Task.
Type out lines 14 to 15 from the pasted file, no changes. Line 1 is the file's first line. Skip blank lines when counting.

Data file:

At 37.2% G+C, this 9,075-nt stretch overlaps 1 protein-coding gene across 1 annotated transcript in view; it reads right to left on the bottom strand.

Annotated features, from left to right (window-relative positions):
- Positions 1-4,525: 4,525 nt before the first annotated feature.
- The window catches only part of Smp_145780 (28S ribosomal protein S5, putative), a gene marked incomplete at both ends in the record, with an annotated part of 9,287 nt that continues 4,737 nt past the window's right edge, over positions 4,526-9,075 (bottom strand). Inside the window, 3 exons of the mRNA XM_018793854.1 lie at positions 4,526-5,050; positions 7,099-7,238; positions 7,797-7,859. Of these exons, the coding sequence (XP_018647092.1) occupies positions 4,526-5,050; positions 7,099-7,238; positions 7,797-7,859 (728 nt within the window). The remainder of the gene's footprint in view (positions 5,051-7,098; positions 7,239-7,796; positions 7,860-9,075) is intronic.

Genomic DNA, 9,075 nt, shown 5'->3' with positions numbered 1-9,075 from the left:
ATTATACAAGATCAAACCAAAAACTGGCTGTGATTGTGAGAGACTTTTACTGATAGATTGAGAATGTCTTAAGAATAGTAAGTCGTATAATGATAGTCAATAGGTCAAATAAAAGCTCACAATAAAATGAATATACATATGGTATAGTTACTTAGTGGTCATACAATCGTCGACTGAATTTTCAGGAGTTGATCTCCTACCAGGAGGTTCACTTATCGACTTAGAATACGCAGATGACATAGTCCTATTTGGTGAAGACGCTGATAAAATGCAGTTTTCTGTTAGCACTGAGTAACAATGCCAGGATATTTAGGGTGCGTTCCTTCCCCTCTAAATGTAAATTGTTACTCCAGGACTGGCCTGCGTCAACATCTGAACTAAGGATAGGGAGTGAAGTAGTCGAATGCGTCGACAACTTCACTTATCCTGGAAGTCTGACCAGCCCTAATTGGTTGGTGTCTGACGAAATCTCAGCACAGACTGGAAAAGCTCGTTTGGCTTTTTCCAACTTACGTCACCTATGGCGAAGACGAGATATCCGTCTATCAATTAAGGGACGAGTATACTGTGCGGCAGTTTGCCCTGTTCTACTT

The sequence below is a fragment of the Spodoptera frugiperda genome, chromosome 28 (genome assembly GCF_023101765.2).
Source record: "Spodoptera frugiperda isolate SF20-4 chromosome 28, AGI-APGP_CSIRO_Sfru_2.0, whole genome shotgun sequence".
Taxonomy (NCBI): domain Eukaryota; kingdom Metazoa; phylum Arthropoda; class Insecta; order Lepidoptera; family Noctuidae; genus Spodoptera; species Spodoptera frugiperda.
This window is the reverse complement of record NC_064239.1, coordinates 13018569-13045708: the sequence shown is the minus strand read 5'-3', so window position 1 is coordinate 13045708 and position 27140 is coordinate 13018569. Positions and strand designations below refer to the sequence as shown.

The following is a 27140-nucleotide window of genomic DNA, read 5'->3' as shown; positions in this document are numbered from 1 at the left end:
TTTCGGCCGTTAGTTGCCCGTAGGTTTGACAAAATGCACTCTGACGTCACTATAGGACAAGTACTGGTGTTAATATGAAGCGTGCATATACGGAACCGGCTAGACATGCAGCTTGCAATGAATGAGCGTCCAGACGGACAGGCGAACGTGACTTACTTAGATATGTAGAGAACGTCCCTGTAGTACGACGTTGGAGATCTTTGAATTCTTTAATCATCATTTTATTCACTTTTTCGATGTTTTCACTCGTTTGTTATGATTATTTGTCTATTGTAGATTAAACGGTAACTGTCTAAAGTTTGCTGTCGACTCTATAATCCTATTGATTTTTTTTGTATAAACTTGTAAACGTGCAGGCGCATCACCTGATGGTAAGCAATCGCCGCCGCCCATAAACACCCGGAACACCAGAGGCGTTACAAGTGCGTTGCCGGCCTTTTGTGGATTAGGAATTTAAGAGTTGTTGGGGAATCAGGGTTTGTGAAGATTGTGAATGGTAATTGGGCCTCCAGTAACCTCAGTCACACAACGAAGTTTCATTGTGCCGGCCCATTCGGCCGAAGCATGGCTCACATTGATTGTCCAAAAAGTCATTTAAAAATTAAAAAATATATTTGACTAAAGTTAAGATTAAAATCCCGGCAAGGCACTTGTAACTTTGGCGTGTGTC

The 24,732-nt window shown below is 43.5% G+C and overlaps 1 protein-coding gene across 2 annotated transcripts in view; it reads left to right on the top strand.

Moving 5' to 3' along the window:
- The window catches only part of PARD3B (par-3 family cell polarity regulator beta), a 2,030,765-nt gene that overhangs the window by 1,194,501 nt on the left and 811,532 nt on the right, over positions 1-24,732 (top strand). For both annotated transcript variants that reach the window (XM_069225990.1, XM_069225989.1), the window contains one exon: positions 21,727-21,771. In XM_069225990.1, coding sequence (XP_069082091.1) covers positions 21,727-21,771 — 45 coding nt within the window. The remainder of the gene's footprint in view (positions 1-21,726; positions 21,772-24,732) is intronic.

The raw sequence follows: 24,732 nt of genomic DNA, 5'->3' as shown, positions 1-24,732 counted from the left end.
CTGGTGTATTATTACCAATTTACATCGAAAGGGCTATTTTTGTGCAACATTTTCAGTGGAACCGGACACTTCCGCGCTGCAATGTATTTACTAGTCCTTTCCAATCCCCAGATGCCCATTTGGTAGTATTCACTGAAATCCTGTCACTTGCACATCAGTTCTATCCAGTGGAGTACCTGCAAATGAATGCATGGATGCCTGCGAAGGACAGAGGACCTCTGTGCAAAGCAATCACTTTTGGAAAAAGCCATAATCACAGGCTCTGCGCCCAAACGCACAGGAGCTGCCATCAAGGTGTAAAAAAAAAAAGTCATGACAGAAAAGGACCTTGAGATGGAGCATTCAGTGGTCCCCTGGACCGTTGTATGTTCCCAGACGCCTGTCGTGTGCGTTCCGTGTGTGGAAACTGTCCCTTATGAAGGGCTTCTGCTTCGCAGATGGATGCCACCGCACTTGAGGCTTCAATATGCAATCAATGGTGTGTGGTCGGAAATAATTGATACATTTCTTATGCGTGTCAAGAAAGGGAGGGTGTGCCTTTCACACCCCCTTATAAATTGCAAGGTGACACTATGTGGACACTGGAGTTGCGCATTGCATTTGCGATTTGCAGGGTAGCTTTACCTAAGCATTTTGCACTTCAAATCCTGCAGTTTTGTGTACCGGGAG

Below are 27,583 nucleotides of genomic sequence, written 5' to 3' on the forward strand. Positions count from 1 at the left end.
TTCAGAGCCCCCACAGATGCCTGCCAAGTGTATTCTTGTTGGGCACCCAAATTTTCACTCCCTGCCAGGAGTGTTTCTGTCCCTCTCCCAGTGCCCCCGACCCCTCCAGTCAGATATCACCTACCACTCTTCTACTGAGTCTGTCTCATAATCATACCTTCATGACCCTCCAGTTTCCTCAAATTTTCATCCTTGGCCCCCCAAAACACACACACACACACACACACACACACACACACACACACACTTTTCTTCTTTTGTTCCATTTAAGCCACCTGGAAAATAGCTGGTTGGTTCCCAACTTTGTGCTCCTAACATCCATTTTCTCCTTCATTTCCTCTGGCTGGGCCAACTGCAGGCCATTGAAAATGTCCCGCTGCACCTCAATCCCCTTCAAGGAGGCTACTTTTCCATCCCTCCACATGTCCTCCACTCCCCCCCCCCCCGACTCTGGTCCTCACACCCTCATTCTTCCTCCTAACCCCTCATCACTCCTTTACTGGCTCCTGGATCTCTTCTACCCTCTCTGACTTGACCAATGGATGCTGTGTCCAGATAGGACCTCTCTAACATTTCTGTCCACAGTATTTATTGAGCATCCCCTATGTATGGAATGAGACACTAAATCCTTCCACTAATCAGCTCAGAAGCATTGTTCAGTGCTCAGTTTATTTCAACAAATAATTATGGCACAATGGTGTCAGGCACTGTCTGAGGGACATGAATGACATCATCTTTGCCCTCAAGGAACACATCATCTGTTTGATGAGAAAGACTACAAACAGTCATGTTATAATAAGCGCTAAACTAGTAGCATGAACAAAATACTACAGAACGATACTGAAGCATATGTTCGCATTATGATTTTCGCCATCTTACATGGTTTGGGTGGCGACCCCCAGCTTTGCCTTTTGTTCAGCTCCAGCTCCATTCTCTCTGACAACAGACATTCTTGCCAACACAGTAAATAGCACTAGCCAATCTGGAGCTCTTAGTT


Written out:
Moving 5' to 3' along the window:
- The window catches only part of PARD3B (par-3 family cell polarity regulator beta), a 2,030,765-nt gene that overhangs the window by 1,194,501 nt on the left and 811,532 nt on the right, over positions 1-24,732 (top strand). For both annotated transcript variants that reach the window (XM_069225990.1, XM_069225989.1), the window contains one exon: positions 21,727-21,771. In XM_069225990.1, coding sequence (XP_069082091.1) covers positions 21,727-21,771 — 45 coding nt within the window. The remainder of the gene's footprint in view (positions 1-21,726; positions 21,772-24,732) is intronic.